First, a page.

Funded by: NCI NIH HHS: CA 43460, CA 57345, CA 62924, CA 67900, CA 88128

    Science (New York, N.Y.) 2004;304;5670;554

Literature (3)

Pubmed - human_disease

  • Homozygous PMS2 deletion causes a severe colorectal cancer and multiple adenoma phenotype without extraintestinal cancer.

    Will O, Carvajal-Carmona LG, Gorman P, Howarth KM, Jones AM, Polanco-Echeverry GM, Chinaleong JA, Günther T, Silver A, Clark SK and Tomlinson I

    Molecular and Population Genetics Laboratory, London Research Institute, Cancer Research, London, UK.

    We report a patient of Indian descent with parental consanguinity, who developed 10 carcinomas and 35 adenomatous polyps at age 23 and duodenal adenocarcinoma at age 25. He also had dysmorphic features, mental retardation, and café-au-lait spots but no brain tumor. We aimed to establish his molecular diagnosis.

    Methods: Germ-line screening for APC and MYH/MUTYH mutations was normal as was immunohistochemistry for MLH1 and MSH2 proteins. Investigation by array-comparative genomic hybridization revealed deletion of a small region on chromosome 7. Using polymerase chain reaction, this region was refined to a 400-kilobase deletion, which included exons 9-15 of the PMS2 gene, and all coding regions of oncomodulin, TRIAD3, and FSCN1.

    Results: The deletion was confirmed as homozygous, and both parents were carriers. Immunohistochemistry showed absent PMS2 expression in all tumors and normal tissue. Most tumors showed microsatellite instability, more marked at dinucleotide than mononucleotide repeats. The tumors harbored no somatic mutations in APC, BRAF, AXIN2, or beta-catenin, but KRAS2 and TGFBR2 mutations were found.

    Conclusions: Our patient represents a novel phenotype for homozygous PMS2 mutation and perhaps the most severe colorectal cancer phenotype-in terms of numbers of malignancies at an early age-described to date. PMS2 mutations-and perhaps other homozygous mismatch repair mutations-should be considered in any patient presenting with multiple gastrointestinal tumors, since our patient could not be distinguished clinically from cases with attenuated familial adenomatous polyposis or MUTYH-associated polyposis.

    Gastroenterology 2007;132;2;527-30

  • Mutation analysis of 24 known cancer genes in the NCI-60 cell line set.

    Ikediobi ON, Davies H, Bignell G, Edkins S, Stevens C, O'Meara S, Santarius T, Avis T, Barthorpe S, Brackenbury L, Buck G, Butler A, Clements J, Cole J, Dicks E, Forbes S, Gray K, Halliday K, Harrison R, Hills K, Hinton J, Hunter C, Jenkinson A, Jones D, Kosmidou V, Lugg R, Menzies A, Mironenko T, Parker A, Perry J, Raine K, Richardson D, Shepherd R, Small A, Smith R, Solomon H, Stephens P, Teague J, Tofts C, Varian J, Webb T, West S, Widaa S, Yates A, Reinhold W, Weinstein JN, Stratton MR, Futreal PA and Wooster R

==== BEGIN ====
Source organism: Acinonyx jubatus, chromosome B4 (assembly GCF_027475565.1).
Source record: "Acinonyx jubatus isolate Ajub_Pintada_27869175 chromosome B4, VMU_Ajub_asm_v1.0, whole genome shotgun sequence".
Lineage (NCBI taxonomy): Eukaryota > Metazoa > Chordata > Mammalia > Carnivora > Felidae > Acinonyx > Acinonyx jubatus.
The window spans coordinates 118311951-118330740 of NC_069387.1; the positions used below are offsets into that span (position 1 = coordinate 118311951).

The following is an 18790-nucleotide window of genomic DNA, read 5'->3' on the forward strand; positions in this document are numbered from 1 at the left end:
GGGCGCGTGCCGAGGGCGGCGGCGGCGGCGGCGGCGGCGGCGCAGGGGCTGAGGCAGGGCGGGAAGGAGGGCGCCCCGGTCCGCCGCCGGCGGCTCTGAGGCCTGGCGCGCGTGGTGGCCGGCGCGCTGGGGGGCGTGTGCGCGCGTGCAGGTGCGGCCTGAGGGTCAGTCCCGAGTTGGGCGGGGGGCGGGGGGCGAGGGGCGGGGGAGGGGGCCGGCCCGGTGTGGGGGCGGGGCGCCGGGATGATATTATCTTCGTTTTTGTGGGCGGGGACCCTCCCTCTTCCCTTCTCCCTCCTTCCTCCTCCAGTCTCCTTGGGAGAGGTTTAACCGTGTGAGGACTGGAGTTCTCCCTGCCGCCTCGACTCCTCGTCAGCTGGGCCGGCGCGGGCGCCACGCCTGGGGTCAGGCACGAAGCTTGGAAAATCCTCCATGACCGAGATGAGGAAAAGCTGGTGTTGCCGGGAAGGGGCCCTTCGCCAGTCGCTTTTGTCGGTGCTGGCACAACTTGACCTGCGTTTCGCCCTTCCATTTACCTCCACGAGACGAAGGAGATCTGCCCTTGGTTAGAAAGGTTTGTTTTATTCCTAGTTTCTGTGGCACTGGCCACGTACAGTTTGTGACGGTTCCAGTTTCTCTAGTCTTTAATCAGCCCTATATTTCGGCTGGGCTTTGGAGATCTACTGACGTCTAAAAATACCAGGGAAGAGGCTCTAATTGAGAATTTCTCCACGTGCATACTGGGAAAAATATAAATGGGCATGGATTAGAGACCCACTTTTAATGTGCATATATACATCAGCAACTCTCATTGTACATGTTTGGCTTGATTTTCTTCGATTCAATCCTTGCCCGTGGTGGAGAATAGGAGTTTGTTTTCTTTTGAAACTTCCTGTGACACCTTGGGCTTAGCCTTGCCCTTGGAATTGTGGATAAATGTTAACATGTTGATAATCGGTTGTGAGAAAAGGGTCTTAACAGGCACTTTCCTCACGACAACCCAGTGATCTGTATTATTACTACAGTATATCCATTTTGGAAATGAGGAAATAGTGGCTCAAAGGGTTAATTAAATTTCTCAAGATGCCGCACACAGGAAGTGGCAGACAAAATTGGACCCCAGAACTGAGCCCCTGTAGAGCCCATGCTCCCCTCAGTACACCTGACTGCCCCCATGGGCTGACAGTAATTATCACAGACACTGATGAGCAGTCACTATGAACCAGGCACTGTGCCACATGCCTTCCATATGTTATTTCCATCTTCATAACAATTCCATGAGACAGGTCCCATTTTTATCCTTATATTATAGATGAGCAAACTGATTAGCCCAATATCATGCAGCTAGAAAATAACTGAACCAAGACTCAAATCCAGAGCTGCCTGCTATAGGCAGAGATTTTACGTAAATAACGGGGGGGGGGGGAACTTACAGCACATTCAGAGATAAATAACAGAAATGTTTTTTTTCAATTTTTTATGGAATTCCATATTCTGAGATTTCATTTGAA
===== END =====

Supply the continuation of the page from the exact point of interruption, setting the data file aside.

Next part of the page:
Cancer Genome Project, Wellcome Trust Sanger Institute, Hinxton, Cambridge CB10 1SA, United Kingdom. mrs@sanger.ac.uk.

    The panel of 60 human cancer cell lines (the NCI-60) assembled by the National Cancer Institute for anticancer drug discovery is a widely used resource. The NCI-60 has been characterized pharmacologically and at the molecular level more extensively than any other set of cell lines. However, no systematic mutation analysis of genes causally implicated in oncogenesis has been reported. This study reports the sequence analysis of 24 known cancer genes in the NCI-60 and an assessment of 4 of the 24 genes for homozygous deletions. One hundred thirty-seven oncogenic mutations were identified in 14 (APC, BRAF, CDKN2, CTNNB1, HRAS, KRAS, NRAS, SMAD4, PIK3CA, PTEN, RB1, STK11, TP53, and VHL) of the 24 genes. All lines have at least one mutation among the cancer genes examined, with most lines (73%) having more than one. Identification of those cancer genes mutated in the NCI-60, in combination with pharmacologic and molecular profiles of the cells, will allow for more informed interpretation of anticancer agent screening and will enhance the use of the NCI-60 cell lines for molecularly targeted screens.

    Funded by: Intramural NIH HHS; Wellcome Trust: 077012

    Molecular cancer therapeutics 2006;5;11;2606-12

Pubmed - other

  • High frequency of mutations of the PIK3CA gene in human cancers.

    Samuels Y, Wang Z, Bardelli A, Silliman N, Ptak J, Szabo S, Yan H, Gazdar A, Powell SM, Riggins GJ, Willson JK, Markowitz S, Kinzler KW, Vogelstein B and Velculescu VE

    Sidney Kimmel Comprehensive Cancer Center, Howard Hughes Medical Institute, The Johns Hopkins University Medical Institutions, Baltimore, MD 21231, USA.

    Funded by: NCI NIH HHS: CA 43460, CA 57345, CA 62924, CA 67900, CA 88128

    Science (New York, N.Y.) 2004;304;5670;554

© G2C 2014. The Genes to Cognition Programme received funding from The Wellcome Trust and the EU FP7 Framework Programmes:
EUROSPIN (FP7-HEALTH-241498), SynSys (FP7-HEALTH-242167) and GENCODYS (FP7-HEALTH-241995).